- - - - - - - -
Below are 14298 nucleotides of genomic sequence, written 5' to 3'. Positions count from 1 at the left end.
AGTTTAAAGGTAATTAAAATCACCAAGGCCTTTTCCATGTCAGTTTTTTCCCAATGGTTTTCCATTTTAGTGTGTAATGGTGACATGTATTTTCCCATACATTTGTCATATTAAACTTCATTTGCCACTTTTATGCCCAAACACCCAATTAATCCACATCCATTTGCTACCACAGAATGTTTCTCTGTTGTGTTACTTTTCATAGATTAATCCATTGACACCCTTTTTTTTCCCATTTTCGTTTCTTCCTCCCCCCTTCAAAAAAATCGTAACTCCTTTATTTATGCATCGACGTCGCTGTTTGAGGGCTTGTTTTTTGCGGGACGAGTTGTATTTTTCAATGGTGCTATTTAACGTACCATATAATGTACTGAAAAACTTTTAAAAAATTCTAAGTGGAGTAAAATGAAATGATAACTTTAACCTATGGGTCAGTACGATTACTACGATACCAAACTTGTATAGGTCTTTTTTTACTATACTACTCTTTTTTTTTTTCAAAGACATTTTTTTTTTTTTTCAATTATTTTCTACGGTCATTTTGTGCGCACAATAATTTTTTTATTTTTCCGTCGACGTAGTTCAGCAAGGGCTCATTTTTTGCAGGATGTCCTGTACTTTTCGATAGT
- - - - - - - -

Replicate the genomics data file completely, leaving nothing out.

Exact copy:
Below are 14298 nucleotides of genomic sequence, written 5' to 3'. Positions count from 1 at the left end.
AGTTTAAAGGTAATTAAAATCACCAAGGCCTTTTCCATGTCAGTTTTTTCCCAATGGTTTTCCATTTTAGTGTGTAATGGTGACATGTATTTTCCCATACATTTGTCATATTAAACTTCATTTGCCACTTTTATGCCCAAACACCCAATTAATCCACATCCATTTGCTACCACAGAATGTTTCTCTGTTGTGTTACTTTTCATAGATTAATCCATTGACACCCTTTTTTTTCCCATTTTCGTTTCTTCCTCCCCCCTTCAAAAAAATCGTAACTCCTTTATTTATGCATCGACGTCGCTGTTTGAGGGCTTGTTTTTTGCGGGACGAGTTGTATTTTTCAATGGTGCTATTTAACGTACCATATAATGTACTGAAAAACTTTTAAAAAATTCTAAGTGGAGTAAAATGAAATGATAACTTTAACCTATGGGTCAGTACGATTACTACGATACCAAACTTGTATAGGTCTTTTTTTACTATACTACTCTTTTTTTTTTTCAAAGACATTTTTTTTTTTTTTCAATTATTTTCTACGGTCATTTTGTGCGCACAATAATTTTTTTATTTTTCCGTCGACGTAGTTCAGCAAGGGCTCATTTTTTGCAGGATGTCCTGTACTTTTCGATAGT